Research demonstrates that offenders are more likely to be deterred from offending behavior if they know they'll be held accountable, and research also shows that the best deterrent isn’t a harsh sentence, but the certainty that there will be any sanction at all. This “deterrent effect” has been studied for hundreds of years, with leading scholars concluding that the certainty of punishment is more consistent and convincing in stopping someone from committing a crime than the punishment itself.

At the National Network for Safe Communities, we have developed an Intimate Partner Violence Intervention program that does exactly this, focusing on offender accountability. We based this on similar approaches we developed that have produced dramatic results with gang violence, gun violence and drug markets.

The intervention is a partnership among law enforcement, victim advocates, community members and social service providers through which police and prosecutors clearly communicate to the abuser that intimate partner violence is violence, and violence won’t be tolerated in their community. The intervention identifies serious and dangerous abusers and stops them by any legal means available, while communicating directly to less serious abusers what will happen if they continue their behavior.

The authorities also make a genuine offer of help and tell the abuser to stop hurting the victim, and advise how they will hold the abuser accountable even without the cooperation of the survivor if the abuse continues. That might mean prosecutors proceeding with a victimless prosecution, or asking a court for community supervision or monitoring.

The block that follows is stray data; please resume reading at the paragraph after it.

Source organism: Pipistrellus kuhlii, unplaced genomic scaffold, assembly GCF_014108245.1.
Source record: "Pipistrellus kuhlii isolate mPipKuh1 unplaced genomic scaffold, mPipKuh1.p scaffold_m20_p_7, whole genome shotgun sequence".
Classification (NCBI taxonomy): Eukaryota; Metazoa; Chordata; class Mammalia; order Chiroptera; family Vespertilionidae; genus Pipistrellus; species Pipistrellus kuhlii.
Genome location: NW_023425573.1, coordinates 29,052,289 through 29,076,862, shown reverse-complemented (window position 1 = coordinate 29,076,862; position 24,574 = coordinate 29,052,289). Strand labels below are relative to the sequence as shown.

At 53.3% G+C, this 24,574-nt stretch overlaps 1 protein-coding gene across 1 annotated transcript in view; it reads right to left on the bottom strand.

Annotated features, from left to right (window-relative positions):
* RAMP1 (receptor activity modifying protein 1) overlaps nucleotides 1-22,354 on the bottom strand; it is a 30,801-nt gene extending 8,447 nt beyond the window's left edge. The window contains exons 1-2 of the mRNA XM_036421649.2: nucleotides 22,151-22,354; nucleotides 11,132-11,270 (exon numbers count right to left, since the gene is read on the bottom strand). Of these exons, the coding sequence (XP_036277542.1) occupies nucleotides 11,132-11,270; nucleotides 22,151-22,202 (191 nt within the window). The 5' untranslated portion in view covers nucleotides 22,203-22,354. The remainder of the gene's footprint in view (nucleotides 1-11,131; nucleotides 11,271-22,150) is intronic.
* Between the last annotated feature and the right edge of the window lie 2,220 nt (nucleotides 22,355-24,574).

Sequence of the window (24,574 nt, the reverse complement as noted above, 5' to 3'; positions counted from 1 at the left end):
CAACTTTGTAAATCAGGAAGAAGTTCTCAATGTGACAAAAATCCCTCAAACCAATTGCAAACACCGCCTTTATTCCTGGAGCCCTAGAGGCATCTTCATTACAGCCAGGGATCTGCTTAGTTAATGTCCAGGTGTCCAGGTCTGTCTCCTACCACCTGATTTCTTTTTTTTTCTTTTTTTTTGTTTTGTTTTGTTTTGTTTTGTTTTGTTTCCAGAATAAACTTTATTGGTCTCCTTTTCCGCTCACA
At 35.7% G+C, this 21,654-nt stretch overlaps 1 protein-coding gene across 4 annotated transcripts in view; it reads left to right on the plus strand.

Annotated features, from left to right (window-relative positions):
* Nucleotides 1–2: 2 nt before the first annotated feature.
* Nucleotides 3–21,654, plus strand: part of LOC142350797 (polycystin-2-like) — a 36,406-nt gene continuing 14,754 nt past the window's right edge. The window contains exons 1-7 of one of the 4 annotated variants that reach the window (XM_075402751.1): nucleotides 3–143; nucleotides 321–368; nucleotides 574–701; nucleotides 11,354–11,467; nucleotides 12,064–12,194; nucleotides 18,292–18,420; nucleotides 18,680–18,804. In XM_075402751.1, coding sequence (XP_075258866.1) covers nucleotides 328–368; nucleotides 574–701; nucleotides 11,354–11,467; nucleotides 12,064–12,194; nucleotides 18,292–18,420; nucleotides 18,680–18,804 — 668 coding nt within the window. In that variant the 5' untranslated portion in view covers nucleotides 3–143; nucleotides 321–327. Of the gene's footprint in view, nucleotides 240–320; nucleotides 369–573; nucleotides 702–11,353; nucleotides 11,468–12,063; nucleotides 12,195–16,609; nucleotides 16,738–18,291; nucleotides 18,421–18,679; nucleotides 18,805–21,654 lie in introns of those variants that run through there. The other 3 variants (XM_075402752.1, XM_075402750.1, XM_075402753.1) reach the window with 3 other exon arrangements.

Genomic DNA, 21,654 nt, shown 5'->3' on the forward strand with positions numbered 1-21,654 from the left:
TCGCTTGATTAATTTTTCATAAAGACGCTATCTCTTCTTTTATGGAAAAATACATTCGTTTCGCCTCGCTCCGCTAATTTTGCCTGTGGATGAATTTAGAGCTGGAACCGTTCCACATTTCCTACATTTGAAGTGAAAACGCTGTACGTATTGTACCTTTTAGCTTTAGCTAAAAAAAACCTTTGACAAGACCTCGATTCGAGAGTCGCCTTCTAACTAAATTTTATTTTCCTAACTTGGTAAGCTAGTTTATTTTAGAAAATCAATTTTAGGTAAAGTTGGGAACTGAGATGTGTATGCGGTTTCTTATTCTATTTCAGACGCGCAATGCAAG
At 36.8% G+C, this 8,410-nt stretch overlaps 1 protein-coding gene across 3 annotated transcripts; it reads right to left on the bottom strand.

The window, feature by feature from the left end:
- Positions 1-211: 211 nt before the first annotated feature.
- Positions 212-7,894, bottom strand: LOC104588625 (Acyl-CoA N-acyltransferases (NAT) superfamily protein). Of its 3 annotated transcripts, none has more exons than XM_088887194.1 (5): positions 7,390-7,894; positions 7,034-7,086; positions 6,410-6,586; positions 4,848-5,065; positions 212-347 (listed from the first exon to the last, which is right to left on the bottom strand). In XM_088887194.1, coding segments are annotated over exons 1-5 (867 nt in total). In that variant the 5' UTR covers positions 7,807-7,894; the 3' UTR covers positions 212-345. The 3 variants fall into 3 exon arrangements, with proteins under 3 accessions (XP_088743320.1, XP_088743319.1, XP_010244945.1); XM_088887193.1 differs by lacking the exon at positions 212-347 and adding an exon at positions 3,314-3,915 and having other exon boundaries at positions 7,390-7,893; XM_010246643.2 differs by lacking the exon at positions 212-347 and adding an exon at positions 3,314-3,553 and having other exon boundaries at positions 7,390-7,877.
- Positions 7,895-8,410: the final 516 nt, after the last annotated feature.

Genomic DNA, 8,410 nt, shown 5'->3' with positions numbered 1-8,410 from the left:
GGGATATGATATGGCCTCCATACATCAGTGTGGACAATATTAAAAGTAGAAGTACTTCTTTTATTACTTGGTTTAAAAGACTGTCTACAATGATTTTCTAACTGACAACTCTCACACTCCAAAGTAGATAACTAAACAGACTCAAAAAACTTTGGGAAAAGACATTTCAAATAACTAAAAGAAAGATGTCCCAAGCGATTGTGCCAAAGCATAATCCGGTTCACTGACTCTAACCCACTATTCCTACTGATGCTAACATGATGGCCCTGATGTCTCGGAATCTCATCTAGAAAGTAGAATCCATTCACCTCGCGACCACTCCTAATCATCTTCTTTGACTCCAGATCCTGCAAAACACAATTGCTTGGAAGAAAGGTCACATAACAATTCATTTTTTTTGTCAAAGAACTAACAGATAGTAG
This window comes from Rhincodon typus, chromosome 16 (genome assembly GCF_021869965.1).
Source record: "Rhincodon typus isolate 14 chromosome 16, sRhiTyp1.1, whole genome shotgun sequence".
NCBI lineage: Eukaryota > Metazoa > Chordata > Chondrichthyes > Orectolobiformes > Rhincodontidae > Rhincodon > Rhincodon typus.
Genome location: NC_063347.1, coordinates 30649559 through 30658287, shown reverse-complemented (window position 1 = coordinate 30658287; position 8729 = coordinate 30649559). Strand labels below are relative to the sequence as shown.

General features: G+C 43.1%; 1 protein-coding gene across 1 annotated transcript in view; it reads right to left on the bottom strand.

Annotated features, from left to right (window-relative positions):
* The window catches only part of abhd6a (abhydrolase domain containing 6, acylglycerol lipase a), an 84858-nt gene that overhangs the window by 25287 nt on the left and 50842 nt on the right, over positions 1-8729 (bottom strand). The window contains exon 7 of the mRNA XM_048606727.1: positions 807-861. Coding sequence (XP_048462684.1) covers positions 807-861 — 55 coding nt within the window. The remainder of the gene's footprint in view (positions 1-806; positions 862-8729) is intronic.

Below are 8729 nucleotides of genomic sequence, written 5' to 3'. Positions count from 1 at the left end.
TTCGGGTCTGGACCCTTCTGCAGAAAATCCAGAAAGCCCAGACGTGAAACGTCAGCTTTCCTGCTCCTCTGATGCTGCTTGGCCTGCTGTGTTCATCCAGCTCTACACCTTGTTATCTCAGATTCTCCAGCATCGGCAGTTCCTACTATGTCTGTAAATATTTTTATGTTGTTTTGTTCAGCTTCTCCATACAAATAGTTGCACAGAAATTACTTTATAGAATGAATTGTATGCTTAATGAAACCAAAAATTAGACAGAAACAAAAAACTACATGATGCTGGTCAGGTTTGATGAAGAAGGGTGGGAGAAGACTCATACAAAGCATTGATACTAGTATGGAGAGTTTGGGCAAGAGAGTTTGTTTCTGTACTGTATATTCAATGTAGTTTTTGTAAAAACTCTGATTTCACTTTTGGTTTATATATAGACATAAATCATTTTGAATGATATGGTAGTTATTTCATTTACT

The survivor is given the same information and connected to victim advocates who reinforce the message that the abuser is the one responsible, not them, and that they do not need to “press charges” or do anything they don’t want to do. Working with a counselor to create a personalized plan for staying safe while living with abuse becomes the focus, so the survivors can make the choices that make the most sense for them.

Not only do abusers understand they can no longer intimidate their way with impunity, but criminal justice participants also give them a serious offer of help: Mental health, drug addiction and education programs are among the possible interventions, which provide both practical assistance and lets perpetrators know that the community is there to support them in breaking the cycle of violence.

Not only do abusers understand they can no longer intimidate their way with impunity, but criminal justice participants also give them a serious offer of help.

A 2016 evaluation of the pilot implementation of our program in High Point, North Carolina, found dramatic reductions in intimate partner homicides, repeat offending and injuries. Homicides dropped to zero in the first year of implementation; in the seven years prior, there had been 18. Arrests and calls to police dropped by 20 percent, while abusers re-offended at a quarter of the rate of which other interventions have shown.

As we uplift survivor narratives and honor those who work to keep victims safe during Domestic Violence Awareness Month, we must also take steps to ensure that abuser accountability becomes normal, institutional and certain. As long as abusers believe they’ll be able to get away with intimate partner violence, the violence will continue. But it doesn’t have to be that way.